Much attention has rightly been paid lately to how Rich Communication Services, or RCS, will transform the ways business can communicate with its customers: how brands can keep consumers updated on developments, and market what they have to offer, in ever more memorable and effective ways. B2C messaging is, however, only one part of the story – end users themselves are already experiencing vastly more agile and engaging methods of reaching the goods and services they need. Daily life is in the process of being made ever more efficient, convenient and compelling by the capabilities of RCS. In just about any case that lends itself to digital communication, RCS can improve how it’s done.
Daily necessities like grocery deliveries for instance can now be managed digitally via mobile, without needing to revisit the vendor’s website. Text alerts are no longer limited to simple tip-offs on arrival times, with perhaps an option to confirm at most: Esendex have devised a way for customers to schedule deliveries by Ocado, add those times to their digital calendars, receive reminders, change their orders, contact Ocado, pay for their shopping and store their receipts all in one place. This is one of the great advantages of RCS – what might previously have been spread over SMS, web browser accounts, and separately downloaded apps is now pulled together in a single user-friendly interface. With one in five apps used only once within six months of first download, consumers are plainly weary of switching between multiple apps; removal of that friction can only benefit both sides of the sale. And – crucially for anything involving online payments among today’s increasingly wary digital customers – the identity of the business providing that single space can be verified automatically to ensure peace of mind.
Something as simple and everyday as a lunchtime sandwich can now too be taken care of via RCS. Subway’s partnership with Mobivity has produced a tool which can send a notification at a given mealtime to check if the user is hungry, provide them with a selection of nearby branches, and allow them to order favourites or customise options via their native RCS interface, then collect from their selected branch without needing to wait in-store. Or, if a sandwich won’t quite suffice, the same can be achieved for pizzas; customers in North America for example can customise and order in a similar way from Boston Pizza with the help of ICF Olson, without once needing to navigate a website through their browser. Anyone who has felt a lunchbreak ebbing away needlessly while standing around in a restaurant will surely recognise the small but appreciated lift this innovation could add to their day.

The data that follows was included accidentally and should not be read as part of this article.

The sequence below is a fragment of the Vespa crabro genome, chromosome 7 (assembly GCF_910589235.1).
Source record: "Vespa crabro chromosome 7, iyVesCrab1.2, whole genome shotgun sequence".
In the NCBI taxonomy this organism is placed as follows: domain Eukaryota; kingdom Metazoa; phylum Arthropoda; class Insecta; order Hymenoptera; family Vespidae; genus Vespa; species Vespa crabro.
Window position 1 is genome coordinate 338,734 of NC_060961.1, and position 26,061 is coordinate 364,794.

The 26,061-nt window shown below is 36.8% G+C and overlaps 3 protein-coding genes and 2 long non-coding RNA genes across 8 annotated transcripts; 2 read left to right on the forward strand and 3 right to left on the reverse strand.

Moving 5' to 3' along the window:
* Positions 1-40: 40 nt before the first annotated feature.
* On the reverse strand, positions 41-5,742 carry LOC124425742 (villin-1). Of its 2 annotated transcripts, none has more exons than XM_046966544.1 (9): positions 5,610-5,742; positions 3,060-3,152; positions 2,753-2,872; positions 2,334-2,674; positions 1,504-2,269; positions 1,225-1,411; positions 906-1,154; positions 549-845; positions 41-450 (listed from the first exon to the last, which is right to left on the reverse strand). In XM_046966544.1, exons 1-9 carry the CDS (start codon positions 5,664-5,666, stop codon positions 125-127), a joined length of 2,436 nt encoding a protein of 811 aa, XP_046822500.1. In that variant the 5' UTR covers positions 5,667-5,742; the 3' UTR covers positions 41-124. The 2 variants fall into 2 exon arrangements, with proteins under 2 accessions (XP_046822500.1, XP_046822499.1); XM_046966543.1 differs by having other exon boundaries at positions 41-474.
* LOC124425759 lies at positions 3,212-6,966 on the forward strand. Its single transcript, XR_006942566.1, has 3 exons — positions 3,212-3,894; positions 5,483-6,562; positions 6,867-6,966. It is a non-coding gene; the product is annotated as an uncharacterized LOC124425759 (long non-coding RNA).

There are few more niggling uncertainties in day-to-day life than the sense that one has outstanding bills, and being unsure whether they’ve been dealt with. SMS helped to reduce reliance on reminders by post, but the limits of the technology could not extend to management – users would still need to go from text message to online account, or send payment by post. A partnership this year between Broxel and Tiaxa means users can now do all of this via RCS: account holders receive an alert letting them know payment is due, with an image of the relevant bill, which they can then pay using their card or Broxel balance, or request further reminders. Platform provider Google performed demos of this service at the Mobile World Congress this year, showing how this apparently simple upgrade can, via improved convenience and efficiency, drive savings for both customers and business by encouraging timely payments. The old habits combining searches through papers, flicking through SMS reminders and taking the time to access browser accounts can thankfully be retired: bill management can now truly be performed all in one place, and that place is in your pocket at all times as a matter of course.
It is perhaps illustrative of all that RCS is already achieving in the improvement of the everyday that we can only consider a tiny fraction of examples in a single article; we encourage all those interested in knowing more to review further case studies and demos here. Deployment of RCS is now easier than ever, with pan-industry standardisation made possible via the GSMA’s Universal Profile specification. Users can already feasibly complete an entire day’s transactions via RCS – meals and bills can be joined, for instance, by sending a loved one a customised bouquet of flowers, locating and paying for a parking space, managing a holiday booking and even checking up on pets. Operators can now offer their customers not only an upgrade to SMS, but to the smartphone experience itself – diversion into separate browser windows and apps can now be limited to cases where it is truly necessary, saving everyone time and effort which might be better spent elsewhere. In this way the digitisation of daily life need not complicate matters – on the contrary, it is already greatly simplifying them.